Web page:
I Think My Friend is an Antisemite!

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Someone found this blog by typing “A friend of mine turned out to be antisemitic. How do I handle that?”

Ouch. It’s never pleasant to learn about potential conflict with a friend. I am assuming that this is someone you believe to be a friend, not a boss, a casual acquaintance, or someone on Twitter. Here are some thoughts about addressing the situation with a friend:

1. Find out more. Maybe you have misunderstood. But even if you heard right, there’s more to learn. Ask, “What makes you say that?” or “Why do you feel that way?” After all, maybe they hate “pews,” not “Jews.” (Sometimes it is good for people to listen to themselves, too. Your inquiry offers them a chance for self- reflection.)

2. Listen carefully. Did you hear right? Second, if indeed their words were antisemitic, find out what’s going on. Are they speaking out of ignorance or out of malice? Do they merely need better information, or are we talking about deep-set Jew hating?

3. Respect the person. Escalating to rage won’t teach or persuade. Calling names won’t help things. If they have bad info, say you disagree with their information, and offer a source for better info. Remember, this person is also made in the image of the Divine, even if they have just said something dreadful.

4. You can be honest. Tell them how you feel. Exactly what that is will depend on your emotions. “Hearing your words, I am angry / sad / hurt / speechless / etc” Again, don’t call names. This is assuming they are a friend; if so, they care how you feel.

5. If the problem is ignorance, offer information. You don’t have to be the educator: point them to a blog like this one or a book or a rabbi. Do not say, “Google it.” Google can lead to some dreadful misinformation, up to and including neo-Nazi sites.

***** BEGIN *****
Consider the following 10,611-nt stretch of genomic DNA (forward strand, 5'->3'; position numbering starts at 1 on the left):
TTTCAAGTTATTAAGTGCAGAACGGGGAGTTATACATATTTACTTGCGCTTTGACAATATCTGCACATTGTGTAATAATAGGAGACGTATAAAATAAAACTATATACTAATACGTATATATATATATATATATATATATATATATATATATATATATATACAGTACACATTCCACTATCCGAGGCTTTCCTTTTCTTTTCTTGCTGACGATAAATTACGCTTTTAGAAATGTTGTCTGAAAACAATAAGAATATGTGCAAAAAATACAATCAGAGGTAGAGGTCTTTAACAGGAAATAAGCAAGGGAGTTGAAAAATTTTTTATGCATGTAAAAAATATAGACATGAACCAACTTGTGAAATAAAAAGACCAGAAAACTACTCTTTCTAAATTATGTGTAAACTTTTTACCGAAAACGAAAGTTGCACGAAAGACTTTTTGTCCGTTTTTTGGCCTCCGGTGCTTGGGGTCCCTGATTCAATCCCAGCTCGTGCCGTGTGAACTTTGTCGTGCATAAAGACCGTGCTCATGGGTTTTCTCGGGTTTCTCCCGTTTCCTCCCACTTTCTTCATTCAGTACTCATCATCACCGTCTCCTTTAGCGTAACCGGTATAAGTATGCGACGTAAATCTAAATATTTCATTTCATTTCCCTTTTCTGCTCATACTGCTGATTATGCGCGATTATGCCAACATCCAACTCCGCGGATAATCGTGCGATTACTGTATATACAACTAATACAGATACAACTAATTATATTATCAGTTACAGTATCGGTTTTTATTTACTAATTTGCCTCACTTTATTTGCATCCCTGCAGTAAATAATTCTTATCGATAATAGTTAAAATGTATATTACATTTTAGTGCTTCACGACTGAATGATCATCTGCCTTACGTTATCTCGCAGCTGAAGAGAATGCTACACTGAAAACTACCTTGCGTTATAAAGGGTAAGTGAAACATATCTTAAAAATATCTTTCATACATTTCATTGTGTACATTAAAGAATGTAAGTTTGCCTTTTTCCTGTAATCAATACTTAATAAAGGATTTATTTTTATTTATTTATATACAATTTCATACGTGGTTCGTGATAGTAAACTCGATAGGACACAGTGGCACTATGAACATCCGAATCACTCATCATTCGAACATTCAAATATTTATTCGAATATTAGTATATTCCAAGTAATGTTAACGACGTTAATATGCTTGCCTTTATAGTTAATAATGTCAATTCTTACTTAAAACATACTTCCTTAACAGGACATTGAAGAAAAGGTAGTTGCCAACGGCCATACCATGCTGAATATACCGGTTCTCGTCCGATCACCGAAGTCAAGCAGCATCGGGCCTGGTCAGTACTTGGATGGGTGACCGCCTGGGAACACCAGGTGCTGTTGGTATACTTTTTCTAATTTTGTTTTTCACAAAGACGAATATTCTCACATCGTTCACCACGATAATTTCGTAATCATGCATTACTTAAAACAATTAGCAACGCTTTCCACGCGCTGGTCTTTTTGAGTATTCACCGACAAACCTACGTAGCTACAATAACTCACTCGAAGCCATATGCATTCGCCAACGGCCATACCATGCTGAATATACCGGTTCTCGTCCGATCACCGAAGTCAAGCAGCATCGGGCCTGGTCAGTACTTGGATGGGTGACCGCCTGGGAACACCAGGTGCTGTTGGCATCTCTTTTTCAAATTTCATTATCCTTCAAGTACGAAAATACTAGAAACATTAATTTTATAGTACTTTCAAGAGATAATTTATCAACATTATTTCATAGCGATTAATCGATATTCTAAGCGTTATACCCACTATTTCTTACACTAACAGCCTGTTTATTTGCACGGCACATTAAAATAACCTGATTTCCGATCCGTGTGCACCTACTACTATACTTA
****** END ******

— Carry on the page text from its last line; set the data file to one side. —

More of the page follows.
6. If they really hate Jews, ask yourself if you can be friends. Personally, I could not be friends with someone who thought I was sub-human or evil. This also goes for someone who insists the most Jews are unacceptable but I am “different.” I’d have to tell them I was disappointed in them and then dust myself off and move on. Your decision is up to you.

7. Talk it out. Whatever the outcome, it’s an unpleasant experience. Have a chat with a trusted friend or your rabbi. A good talk will help you shake it off.

P.S. I wrote this post assuming that the person asking is a Jew or a member of a Jewish community. If you are not Jewish, these steps may also work for you. Alternatively you could say, “Dude. Do you have any idea how antisemitic you just sounded?” and see where the conversation goes from there.

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Rabbi Ruth Adar is a teaching rabbi based in San Leandro, CA. She has many hats: rabbi, mom, poodle groomer, and ham radio operator K6RAV. She blogs at as the Coffee Shop Rabbi.

7 thoughts on “I Think My Friend is an Antisemite!”

  1. Good Day Rabbi: I’ve been on both sides of this type of conversation. Once called a Jew hater by a friend of 30 plus years because I post articles about Palestinians from time to time. When I tried to explain there is a difference between government policies he ranted even further on my Facebook profile. I consider myself a friend of the Jewish people everywhere. Had he looked a little further he might have noticed 30 of my 215 friends are Jewish. He blocked me and I never heard from him again.